As many of you Foolish readers may know, I'm a devout Apple (NASDAQ: AAPL ) bull. Over the years, there's only been a single-generation iPhone that I didn't own -- the iPhone 3G released in 2008. I've been fiercely loyal to the platform.
Well, I went and did the unthinkable. I went and finally bought my first Android.
Don't call me a traitor
Let's be clear about something first. I remain a fiercely loyal iPhone user, and the primary reason I bought a device on Google's (NASDAQ: GOOGL ) competing platform is so that I can understand it better. As an analyst who closely follows mobile trends, Android is simply too important not too be well acquainted with. To date, my knowledge of Android has been built on extensively reading and watching tech reviews and other commentary, playing with demo units at retail stores, or playing with a friend's device for a minute or two. It's about time for me to get some firsthand experience.
The device will be secondary, and I'm still sticking by the iPhone for primary usage. I purchased Google's Nexus 4 specifically because I was interested in a stock Android experience. I'm enamored by the HTC One and its Apple-caliber hardware, but the $600 price tag was a bit much, since I was buying unsubsidized and off-contract. Carrier and OEM software layers like HTC's Sense also irk me.
After a couple days of exploring the operating system, how do I think Android and iOS stack up?
With the core interface, I believe Android has surpassed iOS. The design aesthetic is cleaner, and Google has made incredible strides over the past two years or so with incorporating numerous intuitive gestures throughout the OS. There are areas where Android undoubtedly has iOS beat, like gestures and options within the notification center; there are a lot of these little areas.
Altogether, these small features convey a sense that Android is much more refined than iOS is at this point. Playing around in Android reinforces the feeling I'd already been having that the iOS interface is stale.
While I have no direct experience with it (and don't plan to), there's abundant data that shows that Android is far less secure and that the platform is a malware magnet because of both its sheer ubiquity and its open nature.
Even though I appreciate the stock Android interface, sadly my experience isn't representative of the broader Android army. Platform fragmentation is exacerbating, and there are so many versions and distinct forks of Android that experiences vary widely. HTC Sense and Samsung TouchWiz are among the more prominent overlays, but there are countless others.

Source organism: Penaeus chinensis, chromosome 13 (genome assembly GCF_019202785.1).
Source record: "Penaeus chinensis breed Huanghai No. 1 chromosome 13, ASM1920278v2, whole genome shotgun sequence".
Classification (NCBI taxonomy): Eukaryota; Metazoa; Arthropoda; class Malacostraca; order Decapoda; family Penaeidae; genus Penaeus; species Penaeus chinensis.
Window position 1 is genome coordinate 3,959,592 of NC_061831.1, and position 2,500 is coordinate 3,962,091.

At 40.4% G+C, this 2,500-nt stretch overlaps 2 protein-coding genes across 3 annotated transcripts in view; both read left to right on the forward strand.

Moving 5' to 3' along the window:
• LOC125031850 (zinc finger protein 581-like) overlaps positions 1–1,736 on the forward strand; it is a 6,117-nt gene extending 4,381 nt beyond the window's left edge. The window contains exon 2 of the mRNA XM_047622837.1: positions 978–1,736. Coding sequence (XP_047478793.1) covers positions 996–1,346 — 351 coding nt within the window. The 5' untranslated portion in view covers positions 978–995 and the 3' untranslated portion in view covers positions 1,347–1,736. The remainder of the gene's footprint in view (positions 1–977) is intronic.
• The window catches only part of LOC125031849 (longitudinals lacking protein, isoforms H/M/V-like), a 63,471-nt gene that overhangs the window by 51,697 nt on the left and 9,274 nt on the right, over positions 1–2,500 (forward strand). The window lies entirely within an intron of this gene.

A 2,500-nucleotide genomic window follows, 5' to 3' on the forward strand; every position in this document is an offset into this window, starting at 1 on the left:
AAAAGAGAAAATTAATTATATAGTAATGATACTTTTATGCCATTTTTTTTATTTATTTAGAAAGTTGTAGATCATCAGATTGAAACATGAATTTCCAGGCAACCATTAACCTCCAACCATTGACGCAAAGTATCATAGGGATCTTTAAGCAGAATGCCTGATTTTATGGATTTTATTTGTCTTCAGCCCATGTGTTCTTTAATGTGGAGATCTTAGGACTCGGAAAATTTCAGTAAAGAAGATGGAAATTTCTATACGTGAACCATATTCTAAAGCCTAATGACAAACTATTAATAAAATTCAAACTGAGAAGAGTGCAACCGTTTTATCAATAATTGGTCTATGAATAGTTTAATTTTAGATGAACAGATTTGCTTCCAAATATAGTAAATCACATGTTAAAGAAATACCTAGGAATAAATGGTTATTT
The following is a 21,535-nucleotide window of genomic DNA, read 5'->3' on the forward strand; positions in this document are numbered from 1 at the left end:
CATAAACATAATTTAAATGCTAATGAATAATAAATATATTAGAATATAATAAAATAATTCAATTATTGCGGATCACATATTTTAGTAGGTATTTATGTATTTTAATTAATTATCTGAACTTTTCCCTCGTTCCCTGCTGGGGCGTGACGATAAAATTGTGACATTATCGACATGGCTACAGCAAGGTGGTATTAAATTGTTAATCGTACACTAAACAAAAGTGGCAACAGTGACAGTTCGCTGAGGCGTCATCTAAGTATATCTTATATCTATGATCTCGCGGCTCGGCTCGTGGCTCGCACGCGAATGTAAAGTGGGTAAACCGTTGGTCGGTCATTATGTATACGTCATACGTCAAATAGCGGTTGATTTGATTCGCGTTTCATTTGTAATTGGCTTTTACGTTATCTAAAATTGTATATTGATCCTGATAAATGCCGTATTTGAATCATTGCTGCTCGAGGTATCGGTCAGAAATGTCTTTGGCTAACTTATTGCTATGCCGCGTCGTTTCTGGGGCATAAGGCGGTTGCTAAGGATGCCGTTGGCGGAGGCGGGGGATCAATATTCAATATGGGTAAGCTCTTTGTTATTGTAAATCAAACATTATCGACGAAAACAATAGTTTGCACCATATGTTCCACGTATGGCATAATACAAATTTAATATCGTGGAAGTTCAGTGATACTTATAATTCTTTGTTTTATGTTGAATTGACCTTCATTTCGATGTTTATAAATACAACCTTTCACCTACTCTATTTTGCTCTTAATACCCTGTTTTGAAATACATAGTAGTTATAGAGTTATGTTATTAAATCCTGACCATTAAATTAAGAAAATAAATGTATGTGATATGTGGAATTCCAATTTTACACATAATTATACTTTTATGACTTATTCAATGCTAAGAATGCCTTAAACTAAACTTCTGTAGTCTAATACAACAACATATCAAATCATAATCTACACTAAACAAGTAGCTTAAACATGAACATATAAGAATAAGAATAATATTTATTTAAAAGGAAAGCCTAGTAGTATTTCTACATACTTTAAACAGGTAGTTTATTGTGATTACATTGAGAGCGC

Within apps, iOS still has the clear advantage. Since Android also faces hardware fragmentation and innumerable device configurations, many developers rely heavily on scaling algorithms to have their apps fill up the available space. This frequently results in apps that aren't fully optimized for displays, and you end up with empty and unused space.
For example, here is the CNN app on both platforms. The iPhone version is much more engaging.
This gets even worse on tablets. Since iOS has only three smartphone resolutions (and most are on two), developers can better optimize content to take full advantage.
A matter of perspective
Since buying the Nexus 4, I'm able to better understand the strengths and weaknesses of each platform, which should provide me a better competitive perspective as an investor. Overall, I still believe iOS to be the superior platform for users, developers, and for the platform operator. I may have just bought my first Android, but my primary smartphone will always be an iPhone.
Even though Apple admittedly needs to refine the interface in iOS, investors continue to debate whether Apple remains a buy. The Motley Fool's senior technology analyst and managing bureau chief, Eric Bleeker, is prepared to fill you in on both reasons to buy and reasons to sell Apple and what opportunities are left for the company (and your portfolio) going forward. To get instant access to his latest thinking on Apple, simply click here now.